Shakespeare 103

Volumnia in Shakespeare’s Coriolanus is formidable Roman matron. She is as smart, strong-willed, spirited, and heroic as any man. Yet as a woman, she is unable to pursue her political and military ambitions and so decants them into Coriolanus, her only child. Since his birth, her obsession has been his military glory and she is successful in her efforts by focusing her attention on her task to the exclusion of all else. 

Great stuff!

But remember, this play is considered a tragedy for good reason.

When famine sweeps Rome in the first decade of the 5th century BC, the civilians blame their rulers for hoarding food supplies. Not surprisingly, this gives Coriolanus the perfect opportunity to strut his military stuff, which he does par excellence. Although initially, the proud Coriolanus is feted by the good citizens of Rome as a hero, he has unwittingly made enemies powerful enough to ensure his and his mother’s ambitions come to naught. And so when unfairly he is later banished from Rome, like his mother, he powerfully turns his mind toward one goal: revenge.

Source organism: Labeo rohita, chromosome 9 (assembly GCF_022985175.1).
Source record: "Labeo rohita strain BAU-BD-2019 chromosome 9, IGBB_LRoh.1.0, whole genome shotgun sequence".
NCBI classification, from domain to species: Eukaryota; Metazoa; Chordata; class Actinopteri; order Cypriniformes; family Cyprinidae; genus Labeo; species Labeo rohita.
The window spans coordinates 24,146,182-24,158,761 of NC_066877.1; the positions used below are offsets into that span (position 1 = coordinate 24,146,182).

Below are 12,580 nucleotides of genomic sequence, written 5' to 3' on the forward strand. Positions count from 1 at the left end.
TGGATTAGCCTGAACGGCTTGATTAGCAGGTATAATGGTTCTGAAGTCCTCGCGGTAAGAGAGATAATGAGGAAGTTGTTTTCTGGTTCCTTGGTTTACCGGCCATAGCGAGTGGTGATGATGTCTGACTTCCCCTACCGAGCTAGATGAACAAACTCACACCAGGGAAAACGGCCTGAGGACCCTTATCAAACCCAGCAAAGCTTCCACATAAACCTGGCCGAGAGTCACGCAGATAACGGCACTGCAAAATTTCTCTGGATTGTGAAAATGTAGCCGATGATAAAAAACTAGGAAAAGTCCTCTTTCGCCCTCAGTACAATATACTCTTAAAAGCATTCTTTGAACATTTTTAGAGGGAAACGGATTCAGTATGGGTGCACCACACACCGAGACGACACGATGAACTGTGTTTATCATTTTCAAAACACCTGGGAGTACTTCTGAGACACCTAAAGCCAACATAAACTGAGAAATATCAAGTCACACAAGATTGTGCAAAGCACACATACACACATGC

Again, Coriolanus struts his military stuff by raising an army strong enough to destroy Rome. The good citizens who once hailed and then degraded him are understandably, scared. Although his friends go to his camp to plead mercy, it is only his mother, Volumnia, who can persuade him to cease and desist and in doing so, she is hailed as the saviour of the city. But the powerful enemies of Coriolanus are not so easily placated and so after having been accused as a traitor, Coriolanus is murdered in a vicious frenzy.

Lesson: Without enough ambition, we accomplish nothing but with too much ambition, we may lose everything.

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